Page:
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Old Money, New Money
It is hard to imagine there was once a time when money did not exist. But thousands of years ago, people traded, or bartered, with each other to get what they needed. For instance, if someone needed a cow, she might trade a few chickens for it.
But trading takes time, and it is difficult to move cows and chickens around for bartering. So people began using coins and pieces of paper to represent animals, food, and other items.
Salt, Feathers, and Whales’ Teeth
Metal coins have been used in various countries for money for about 3,000 years. People started using paper money about 1,000 years ago because it was lighter to carry than coins.
Blankets, feathers, tea leaves, and even whales’ teeth have also been used for money. Long ago in ancient Rome, workers were paid not with coins but with salt. That is where the word salary comes from—sal means salt in Latin, the Romans’ language. In Canada in the late 1600s, there was a shortage of coins, so playing cards were used instead. The amount of money was written on the back of the card.
Some First Nations in North America used shell beads known as wampum for trade, in ceremonies for decoration, and to record agreements. It is hard to believe, but huge stone doughnuts were used as money by the people of Yap, which is an island in the Pacific Ocean. Some of the stones were so large they would not even fit in your bedroom!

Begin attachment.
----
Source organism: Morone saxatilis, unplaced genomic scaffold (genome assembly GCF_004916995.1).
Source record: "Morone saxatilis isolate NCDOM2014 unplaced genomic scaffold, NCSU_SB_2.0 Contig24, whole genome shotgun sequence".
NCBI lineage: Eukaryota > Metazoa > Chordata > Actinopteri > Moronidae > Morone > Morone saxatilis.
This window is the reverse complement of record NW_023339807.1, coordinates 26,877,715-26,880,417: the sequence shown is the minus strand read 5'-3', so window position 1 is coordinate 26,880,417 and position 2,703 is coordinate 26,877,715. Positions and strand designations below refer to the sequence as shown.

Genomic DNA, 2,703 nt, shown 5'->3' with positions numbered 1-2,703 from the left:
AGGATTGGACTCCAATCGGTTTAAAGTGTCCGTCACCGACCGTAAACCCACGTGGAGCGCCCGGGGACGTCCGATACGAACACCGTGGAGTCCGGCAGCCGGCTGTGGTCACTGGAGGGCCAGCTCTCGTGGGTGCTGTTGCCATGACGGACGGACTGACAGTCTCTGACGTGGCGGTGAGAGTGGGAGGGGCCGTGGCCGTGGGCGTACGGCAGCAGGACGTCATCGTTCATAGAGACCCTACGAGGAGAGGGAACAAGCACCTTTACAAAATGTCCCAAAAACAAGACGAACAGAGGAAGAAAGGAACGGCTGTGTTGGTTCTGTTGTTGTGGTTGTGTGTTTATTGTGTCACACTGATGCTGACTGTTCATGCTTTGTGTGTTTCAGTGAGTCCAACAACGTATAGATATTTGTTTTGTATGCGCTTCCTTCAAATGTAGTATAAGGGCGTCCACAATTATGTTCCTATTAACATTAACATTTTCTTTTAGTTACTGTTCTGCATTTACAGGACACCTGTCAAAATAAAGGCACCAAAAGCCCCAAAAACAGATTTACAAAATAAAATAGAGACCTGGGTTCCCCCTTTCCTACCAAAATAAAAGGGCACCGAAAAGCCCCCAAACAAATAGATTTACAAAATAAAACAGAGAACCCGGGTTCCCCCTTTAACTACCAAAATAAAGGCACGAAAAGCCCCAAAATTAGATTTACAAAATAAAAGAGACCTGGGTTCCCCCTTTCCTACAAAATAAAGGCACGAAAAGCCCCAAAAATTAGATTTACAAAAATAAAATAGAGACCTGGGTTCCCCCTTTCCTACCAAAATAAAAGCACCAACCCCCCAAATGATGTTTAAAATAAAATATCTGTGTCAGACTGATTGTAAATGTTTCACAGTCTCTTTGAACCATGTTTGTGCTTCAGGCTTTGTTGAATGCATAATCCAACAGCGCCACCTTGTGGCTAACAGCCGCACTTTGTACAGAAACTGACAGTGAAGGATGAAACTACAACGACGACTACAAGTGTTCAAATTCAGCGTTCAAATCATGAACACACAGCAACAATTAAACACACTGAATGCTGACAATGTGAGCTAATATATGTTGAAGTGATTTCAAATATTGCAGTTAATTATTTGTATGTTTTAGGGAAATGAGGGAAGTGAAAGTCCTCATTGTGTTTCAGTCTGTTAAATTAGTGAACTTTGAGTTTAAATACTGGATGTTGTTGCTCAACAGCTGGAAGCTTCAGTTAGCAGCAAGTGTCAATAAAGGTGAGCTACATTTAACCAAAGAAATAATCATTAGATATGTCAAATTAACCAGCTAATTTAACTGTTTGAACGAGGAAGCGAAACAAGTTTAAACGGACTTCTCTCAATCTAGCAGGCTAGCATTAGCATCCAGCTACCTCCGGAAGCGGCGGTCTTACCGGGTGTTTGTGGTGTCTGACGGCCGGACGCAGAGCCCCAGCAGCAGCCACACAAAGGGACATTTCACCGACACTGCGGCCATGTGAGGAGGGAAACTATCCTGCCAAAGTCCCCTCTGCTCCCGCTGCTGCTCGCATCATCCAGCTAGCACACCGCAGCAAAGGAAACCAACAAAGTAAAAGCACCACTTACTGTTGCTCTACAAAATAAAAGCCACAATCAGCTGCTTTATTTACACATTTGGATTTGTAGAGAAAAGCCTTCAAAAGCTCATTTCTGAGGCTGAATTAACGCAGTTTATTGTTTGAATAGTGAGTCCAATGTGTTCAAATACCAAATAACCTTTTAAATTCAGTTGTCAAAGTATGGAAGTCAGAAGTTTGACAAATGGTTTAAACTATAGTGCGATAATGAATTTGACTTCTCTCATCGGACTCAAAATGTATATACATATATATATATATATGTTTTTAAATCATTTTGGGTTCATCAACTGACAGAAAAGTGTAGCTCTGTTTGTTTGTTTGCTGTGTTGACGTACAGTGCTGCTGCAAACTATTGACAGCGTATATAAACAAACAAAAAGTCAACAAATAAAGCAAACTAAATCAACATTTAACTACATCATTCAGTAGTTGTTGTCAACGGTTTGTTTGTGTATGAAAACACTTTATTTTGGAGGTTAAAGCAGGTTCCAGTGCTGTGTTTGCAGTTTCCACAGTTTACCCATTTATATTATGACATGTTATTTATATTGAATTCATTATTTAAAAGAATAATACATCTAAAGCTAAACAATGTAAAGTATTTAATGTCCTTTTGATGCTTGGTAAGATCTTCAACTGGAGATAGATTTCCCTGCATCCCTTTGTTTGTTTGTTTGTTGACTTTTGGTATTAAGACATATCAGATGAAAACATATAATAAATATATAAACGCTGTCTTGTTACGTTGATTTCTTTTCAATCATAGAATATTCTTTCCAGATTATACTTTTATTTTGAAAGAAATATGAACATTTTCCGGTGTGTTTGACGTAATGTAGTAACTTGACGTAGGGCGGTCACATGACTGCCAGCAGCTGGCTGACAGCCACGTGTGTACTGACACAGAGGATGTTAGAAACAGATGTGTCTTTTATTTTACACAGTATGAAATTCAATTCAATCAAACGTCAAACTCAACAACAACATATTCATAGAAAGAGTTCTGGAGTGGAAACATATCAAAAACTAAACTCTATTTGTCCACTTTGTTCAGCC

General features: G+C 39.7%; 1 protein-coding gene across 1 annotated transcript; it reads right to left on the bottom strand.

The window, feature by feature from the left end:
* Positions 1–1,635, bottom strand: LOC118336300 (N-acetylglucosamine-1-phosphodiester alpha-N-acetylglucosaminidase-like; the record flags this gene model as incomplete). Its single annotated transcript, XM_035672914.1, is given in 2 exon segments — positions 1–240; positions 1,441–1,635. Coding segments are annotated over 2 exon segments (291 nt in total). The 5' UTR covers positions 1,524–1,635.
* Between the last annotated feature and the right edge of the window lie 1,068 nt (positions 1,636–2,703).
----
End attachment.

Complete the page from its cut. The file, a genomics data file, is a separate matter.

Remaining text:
Coins and Bills
People used to use 25¢ bills in Canada and the United States. These and other bills that were worth less than $1 were known across North America as shinplasters because they looked similar to a small, square piece of paper that was used at the time as a bandage.
Coins last longer than bills because metal is strong and durable. Money that lasts longer is less expensive to produce since it does not have to be replaced as frequently. That is good for the environment too. So many countries have switched from bills to coins for some of their money. Did you know that Canada used to have $1 and $2
bills? The government has even talked about changing the $5 bill to a coin!
Paper money may last as little as two years. That is why countries such as Canada and others are now printing polymer bills—sometimes called “plastic money.” These bills are stronger than paper and cleaner too since they do not absorb liquid.
Countries are always looking for ways to make their bills difficult to counterfeit, or copy. Some bills have transparent sections, raised type, metallic images, holograms, and more. Other bills include Braille dots so visually impaired people can use them more easily.
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1. Why did people begin using coins and pieces of paper to represent animals, food, and other items?CorrectIncorrect
2. Match the people or place to the item that was used as money.
huge stone doughnuts
First Nations in North America
People of Yap
3. Where does the word salary come from?CorrectIncorrect
4. Why do coins last longer than bills?CorrectIncorrect
5. True or false? Money that lasts longer is less expensive to produce.CorrectIncorrect
6. How long may paper money last?CorrectIncorrect
7. Brainstorm some changes that could be made to coins or bills to make them more difficult to counterfeit and longer-lasting. Write your ideas in the space below.
Great answer!Great answer!
Type your response above.